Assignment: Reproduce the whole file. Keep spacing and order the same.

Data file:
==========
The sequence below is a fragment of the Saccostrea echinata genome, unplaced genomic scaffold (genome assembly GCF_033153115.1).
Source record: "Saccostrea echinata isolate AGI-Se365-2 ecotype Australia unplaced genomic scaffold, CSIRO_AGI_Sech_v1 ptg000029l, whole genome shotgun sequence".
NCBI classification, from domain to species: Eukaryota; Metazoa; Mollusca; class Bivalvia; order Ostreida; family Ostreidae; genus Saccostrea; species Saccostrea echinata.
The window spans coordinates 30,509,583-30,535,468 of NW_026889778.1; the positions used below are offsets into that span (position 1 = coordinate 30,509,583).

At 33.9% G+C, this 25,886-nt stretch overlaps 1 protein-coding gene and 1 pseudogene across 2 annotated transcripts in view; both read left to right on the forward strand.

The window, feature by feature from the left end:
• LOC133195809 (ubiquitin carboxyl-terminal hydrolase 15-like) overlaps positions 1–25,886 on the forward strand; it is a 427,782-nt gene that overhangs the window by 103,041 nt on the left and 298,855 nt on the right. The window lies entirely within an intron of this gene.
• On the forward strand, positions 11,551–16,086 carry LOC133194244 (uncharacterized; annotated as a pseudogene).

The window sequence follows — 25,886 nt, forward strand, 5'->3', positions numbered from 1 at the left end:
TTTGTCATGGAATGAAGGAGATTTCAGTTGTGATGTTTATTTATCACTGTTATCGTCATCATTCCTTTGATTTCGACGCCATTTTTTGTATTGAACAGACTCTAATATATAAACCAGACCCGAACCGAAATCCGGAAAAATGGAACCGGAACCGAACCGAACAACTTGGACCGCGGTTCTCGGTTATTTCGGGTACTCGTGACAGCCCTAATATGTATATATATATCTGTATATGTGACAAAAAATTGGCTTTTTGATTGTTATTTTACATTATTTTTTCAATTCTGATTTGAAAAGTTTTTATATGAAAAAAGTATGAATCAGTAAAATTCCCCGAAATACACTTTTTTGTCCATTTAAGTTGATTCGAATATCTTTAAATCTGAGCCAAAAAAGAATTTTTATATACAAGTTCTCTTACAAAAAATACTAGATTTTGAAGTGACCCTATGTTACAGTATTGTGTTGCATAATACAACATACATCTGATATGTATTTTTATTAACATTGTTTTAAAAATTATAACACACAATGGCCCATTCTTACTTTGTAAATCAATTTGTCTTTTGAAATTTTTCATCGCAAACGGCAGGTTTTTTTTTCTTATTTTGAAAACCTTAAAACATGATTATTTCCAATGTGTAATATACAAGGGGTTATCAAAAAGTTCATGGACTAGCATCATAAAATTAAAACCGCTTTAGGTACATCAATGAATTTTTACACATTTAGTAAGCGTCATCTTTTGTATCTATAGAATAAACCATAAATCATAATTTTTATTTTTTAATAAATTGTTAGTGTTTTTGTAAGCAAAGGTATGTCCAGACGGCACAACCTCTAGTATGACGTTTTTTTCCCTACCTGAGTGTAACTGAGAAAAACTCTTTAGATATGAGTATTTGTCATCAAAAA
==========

The sequence below is a fragment of the Saccostrea echinata genome, unplaced genomic scaffold (genome assembly GCF_033153115.1).
Source record: "Saccostrea echinata isolate AGI-Se365-2 ecotype Australia unplaced genomic scaffold, CSIRO_AGI_Sech_v1 ptg000029l, whole genome shotgun sequence".
NCBI classification, from domain to species: Eukaryota; Metazoa; Mollusca; class Bivalvia; order Ostreida; family Ostreidae; genus Saccostrea; species Saccostrea echinata.
The window spans coordinates 30,509,583-30,535,468 of NW_026889778.1; the positions used below are offsets into that span (position 1 = coordinate 30,509,583).

At 33.9% G+C, this 25,886-nt stretch overlaps 1 protein-coding gene and 1 pseudogene across 2 annotated transcripts in view; both read left to right on the forward strand.

The window, feature by feature from the left end:
• LOC133195809 (ubiquitin carboxyl-terminal hydrolase 15-like) overlaps positions 1–25,886 on the forward strand; it is a 427,782-nt gene that overhangs the window by 103,041 nt on the left and 298,855 nt on the right. The window lies entirely within an intron of this gene.
• On the forward strand, positions 11,551–16,086 carry LOC133194244 (uncharacterized; annotated as a pseudogene).

The window sequence follows — 25,886 nt, forward strand, 5'->3', positions numbered from 1 at the left end:
TTTGTCATGGAATGAAGGAGATTTCAGTTGTGATGTTTATTTATCACTGTTATCGTCATCATTCCTTTGATTTCGACGCCATTTTTTGTATTGAACAGACTCTAATATATAAACCAGACCCGAACCGAAATCCGGAAAAATGGAACCGGAACCGAACCGAACAACTTGGACCGCGGTTCTCGGTTATTTCGGGTACTCGTGACAGCCCTAATATGTATATATATATCTGTATATGTGACAAAAAATTGGCTTTTTGATTGTTATTTTACATTATTTTTTCAATTCTGATTTGAAAAGTTTTTATATGAAAAAAGTATGAATCAGTAAAATTCCCCGAAATACACTTTTTTGTCCATTTAAGTTGATTCGAATATCTTTAAATCTGAGCCAAAAAAGAATTTTTATATACAAGTTCTCTTACAAAAAATACTAGATTTTGAAGTGACCCTATGTTACAGTATTGTGTTGCATAATACAACATACATCTGATATGTATTTTTATTAACATTGTTTTAAAAATTATAACACACAATGGCCCATTCTTACTTTGTAAATCAATTTGTCTTTTGAAATTTTTCATCGCAAACGGCAGGTTTTTTTTTCTTATTTTGAAAACCTTAAAACATGATTATTTCCAATGTGTAATATACAAGGGGTTATCAAAAAGTTCATGGACTAGCATCATAAAATTAAAACCGCTTTAGGTACATCAATGAATTTTTACACATTTAGTAAGCGTCATCTTTTGTATCTATAGAATAAACCATAAATCATAATTTTTATTTTTTAATAAATTGTTAGTGTTTTTGTAAGCAAAGGTATGTCCAGACGGCACAACCTCTAGTATGACGTTTTTTTCCCTACCTGAGTGTAACTGAGAAAAACTCTTTAGATATGAGTATTTGTCATCAAAAA